A surge in insurance stocks before the official government announcement on new Medicare rates is shining a spotlight on the ties among Congress, U.S. agencies and certain investment advisers.
At issue is a private e-mail from a politically connected research firm that alerted recipients that Medicare rates, scheduled to drop under a preliminary decision, would increase instead. The e-mail from Height Analytics LLC hit at 3:40 p.m. on April 1, followed by a sharp rise in the stocks of insurers such as Humana Inc. that participate in the Medicare program.
The trading surge prompted Senator Chuck Grassley to call for increased scrutiny of how market-moving information is shared in Washington. One of Height’s founders is Andrew Parmentier, a former staffer for the House Financial Services Committee and previously an aide to former House Majority Leader Dick Armey.
“Does the political intelligence industry have advance knowledge of internal agency decision-making?” Grassley, a Republican from Iowa, asked in a statement today. “Did that come from the agency, Congress, or the White House? And if so, that’s unfair to everyday investors.”
Grassley said this afternoon that he would investigate the Centers for Medicare and Medicaid Services to see whether the agency was the source of the leak. He sent a letter to the agency’s acting administrator, Marilyn Tavenner, demanding the timeline of the agency’s decision on the insurer rates.
Past investigations have found the agency had “loose procedures for dealing with outside firms,” Grassley said in the letter. It’s not clear yet whether the leak came from inside the agency, or might have come from Capitol Hill.
It’s also still not known whether Height had any specific information about the increase, or from where it might have originated if they did. In an e-mail response to questions, Parmentier wrote: “We are confident our April 1 report was based on good research, conducted in accordance with the laws, rules and regulations governing the securities industry.”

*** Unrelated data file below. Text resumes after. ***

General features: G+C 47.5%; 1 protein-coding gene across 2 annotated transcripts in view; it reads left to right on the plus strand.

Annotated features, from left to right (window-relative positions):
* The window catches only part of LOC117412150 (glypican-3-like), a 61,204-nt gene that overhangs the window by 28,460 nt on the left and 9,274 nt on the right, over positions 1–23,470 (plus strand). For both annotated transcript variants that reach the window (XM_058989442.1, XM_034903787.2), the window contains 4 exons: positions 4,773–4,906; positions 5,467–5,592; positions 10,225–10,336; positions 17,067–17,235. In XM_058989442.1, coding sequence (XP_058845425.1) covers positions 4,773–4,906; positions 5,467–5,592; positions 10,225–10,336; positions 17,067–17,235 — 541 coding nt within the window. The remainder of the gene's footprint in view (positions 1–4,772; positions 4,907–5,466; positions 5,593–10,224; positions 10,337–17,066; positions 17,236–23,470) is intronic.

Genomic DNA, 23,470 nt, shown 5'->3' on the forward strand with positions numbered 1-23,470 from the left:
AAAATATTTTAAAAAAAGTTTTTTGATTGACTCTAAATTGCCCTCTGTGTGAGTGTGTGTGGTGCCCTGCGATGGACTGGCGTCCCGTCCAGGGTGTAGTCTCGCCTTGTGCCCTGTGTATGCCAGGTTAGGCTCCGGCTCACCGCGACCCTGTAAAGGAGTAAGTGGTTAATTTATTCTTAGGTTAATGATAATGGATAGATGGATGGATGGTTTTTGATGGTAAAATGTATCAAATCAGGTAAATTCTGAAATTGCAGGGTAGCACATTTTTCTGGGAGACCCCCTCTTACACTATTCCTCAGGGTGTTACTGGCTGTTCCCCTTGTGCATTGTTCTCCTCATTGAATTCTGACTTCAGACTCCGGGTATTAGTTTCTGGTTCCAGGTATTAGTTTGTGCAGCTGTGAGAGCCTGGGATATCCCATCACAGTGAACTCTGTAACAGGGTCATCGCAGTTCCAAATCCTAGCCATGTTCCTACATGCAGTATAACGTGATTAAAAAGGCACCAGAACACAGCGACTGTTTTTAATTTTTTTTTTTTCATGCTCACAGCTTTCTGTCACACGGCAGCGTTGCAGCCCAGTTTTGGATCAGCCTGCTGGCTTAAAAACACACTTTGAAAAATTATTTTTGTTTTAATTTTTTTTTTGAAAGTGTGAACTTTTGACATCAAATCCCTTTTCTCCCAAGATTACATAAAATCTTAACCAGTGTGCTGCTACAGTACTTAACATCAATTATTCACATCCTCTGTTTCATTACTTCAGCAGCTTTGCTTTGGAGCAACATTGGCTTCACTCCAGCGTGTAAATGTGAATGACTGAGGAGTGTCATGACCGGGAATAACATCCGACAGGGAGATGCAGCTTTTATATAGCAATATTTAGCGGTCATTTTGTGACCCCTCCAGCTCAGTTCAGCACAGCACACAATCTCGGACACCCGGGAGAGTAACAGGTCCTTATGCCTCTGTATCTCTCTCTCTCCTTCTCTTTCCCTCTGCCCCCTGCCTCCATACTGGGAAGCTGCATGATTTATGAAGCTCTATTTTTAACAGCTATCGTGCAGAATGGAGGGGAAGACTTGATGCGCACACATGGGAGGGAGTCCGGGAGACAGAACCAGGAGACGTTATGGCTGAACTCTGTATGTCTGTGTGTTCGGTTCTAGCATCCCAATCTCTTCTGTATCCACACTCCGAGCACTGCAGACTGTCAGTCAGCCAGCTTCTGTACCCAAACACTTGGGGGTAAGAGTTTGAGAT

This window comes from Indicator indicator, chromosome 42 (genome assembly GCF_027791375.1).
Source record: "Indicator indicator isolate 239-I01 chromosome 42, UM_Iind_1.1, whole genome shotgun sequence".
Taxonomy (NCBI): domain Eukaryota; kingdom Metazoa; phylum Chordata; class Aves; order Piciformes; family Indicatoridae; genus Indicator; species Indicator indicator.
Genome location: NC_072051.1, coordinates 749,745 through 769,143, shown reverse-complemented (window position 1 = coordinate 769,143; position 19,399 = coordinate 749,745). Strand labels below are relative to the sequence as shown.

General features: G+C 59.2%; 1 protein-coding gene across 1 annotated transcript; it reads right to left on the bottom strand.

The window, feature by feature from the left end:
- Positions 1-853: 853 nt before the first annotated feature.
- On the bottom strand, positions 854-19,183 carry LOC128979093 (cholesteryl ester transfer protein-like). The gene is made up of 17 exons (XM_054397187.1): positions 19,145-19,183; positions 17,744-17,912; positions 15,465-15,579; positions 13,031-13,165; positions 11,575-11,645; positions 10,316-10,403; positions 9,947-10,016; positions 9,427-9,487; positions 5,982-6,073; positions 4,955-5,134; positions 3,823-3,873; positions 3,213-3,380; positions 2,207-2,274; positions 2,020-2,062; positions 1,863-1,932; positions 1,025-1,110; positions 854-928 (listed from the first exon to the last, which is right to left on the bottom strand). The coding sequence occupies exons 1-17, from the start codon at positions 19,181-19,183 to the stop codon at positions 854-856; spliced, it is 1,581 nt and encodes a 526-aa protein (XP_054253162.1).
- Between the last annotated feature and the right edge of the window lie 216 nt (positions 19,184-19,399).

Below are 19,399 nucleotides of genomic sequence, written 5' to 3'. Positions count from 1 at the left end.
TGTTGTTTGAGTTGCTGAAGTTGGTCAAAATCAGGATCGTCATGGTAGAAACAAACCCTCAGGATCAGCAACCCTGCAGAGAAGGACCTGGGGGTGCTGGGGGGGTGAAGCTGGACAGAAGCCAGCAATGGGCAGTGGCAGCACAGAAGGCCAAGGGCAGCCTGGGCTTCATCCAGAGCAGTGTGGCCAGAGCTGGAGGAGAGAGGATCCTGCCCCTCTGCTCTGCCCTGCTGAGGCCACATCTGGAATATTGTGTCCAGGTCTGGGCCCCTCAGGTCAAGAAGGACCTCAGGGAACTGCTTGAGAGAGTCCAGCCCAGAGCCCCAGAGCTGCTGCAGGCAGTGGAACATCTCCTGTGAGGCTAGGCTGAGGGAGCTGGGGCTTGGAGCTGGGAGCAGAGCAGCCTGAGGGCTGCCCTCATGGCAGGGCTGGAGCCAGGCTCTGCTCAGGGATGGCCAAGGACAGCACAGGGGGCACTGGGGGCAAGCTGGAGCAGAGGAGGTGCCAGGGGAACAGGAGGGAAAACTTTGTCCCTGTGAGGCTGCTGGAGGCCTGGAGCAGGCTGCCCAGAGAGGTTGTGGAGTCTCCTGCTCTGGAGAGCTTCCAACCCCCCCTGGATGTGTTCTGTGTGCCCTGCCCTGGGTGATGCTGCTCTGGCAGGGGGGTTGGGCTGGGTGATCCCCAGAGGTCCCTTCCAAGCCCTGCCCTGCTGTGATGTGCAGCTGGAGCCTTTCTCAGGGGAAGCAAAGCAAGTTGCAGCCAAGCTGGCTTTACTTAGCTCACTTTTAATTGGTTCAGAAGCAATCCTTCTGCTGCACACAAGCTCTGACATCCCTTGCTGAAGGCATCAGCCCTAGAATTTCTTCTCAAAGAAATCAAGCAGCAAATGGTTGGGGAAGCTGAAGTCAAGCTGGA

The Height note was first reported by the Wall Street Journal.
After the Height memo was sent out, about 4 million shares for Louisville, Kentucky-based Humana changed hands in the last 20 minutes of trading on April 1, according to data compiled by Bloomberg. That’s equivalent to $305 million in market value and compares with a daily average volume of 2.17 million shares over the past year.
The timing of the memo, as well as the plausibility that the government might reverse itself, is what caused the markets to swing the way they did, said Jeff Jonas, an analyst with Gabelli & Co. in New York who said he doesn’t subscribe to Height’s notes.
“We know this administration wanted to make health reform work and didn’t want to cause massive disruption in the market,” Jonas said in a telephone interview. “There was also a case of pretty unprecedented lobbying by the House and Senate. That’s why the impact was probably a lot greater than normal.”
Given the potential stock swings, firms like Height are growing in Washington, as is the whole industry of expert advice and intelligence, said Les Funtleyder, president of the investment advisory division at New York-based Poliwogg LLC
“Results like this tend to build credibility,” Funtleyder said in a telephone interview. “You make a call like this, and people start to pay attention. You make a couple of good calls, and if you can deliver a product that enables people to make money, people will flock to you.”
It may be hard for the government to stop the flow of information from Washington to Wall Street. The Government Accountability Office, a nonpartisan arm of government that serves as the investigative arm of Congress, released a report today on political intelligence firms that said it was difficult to find out exactly how deep the firms had penetrated.
“The prevalence of the sale of political intelligence is not known and therefore difficult to quantify,” the agency said in the report. “Even when a connection can be established between discrete pieces of government information and investment decisions, it is not always clear whether such information could be definitively categorized as material.”
There’s little question, though, that the information can offer an advantage, said Erik Gordon, a professor at the Ross School of Business at the University of Michigan in Ann Arbor.
“We have two standards here -- we have a standard for inside information coming from business corporations, and no standard for it coming from the federal government,” Gordon said. “The standard for the federal government should be higher, instead of non-existent.”
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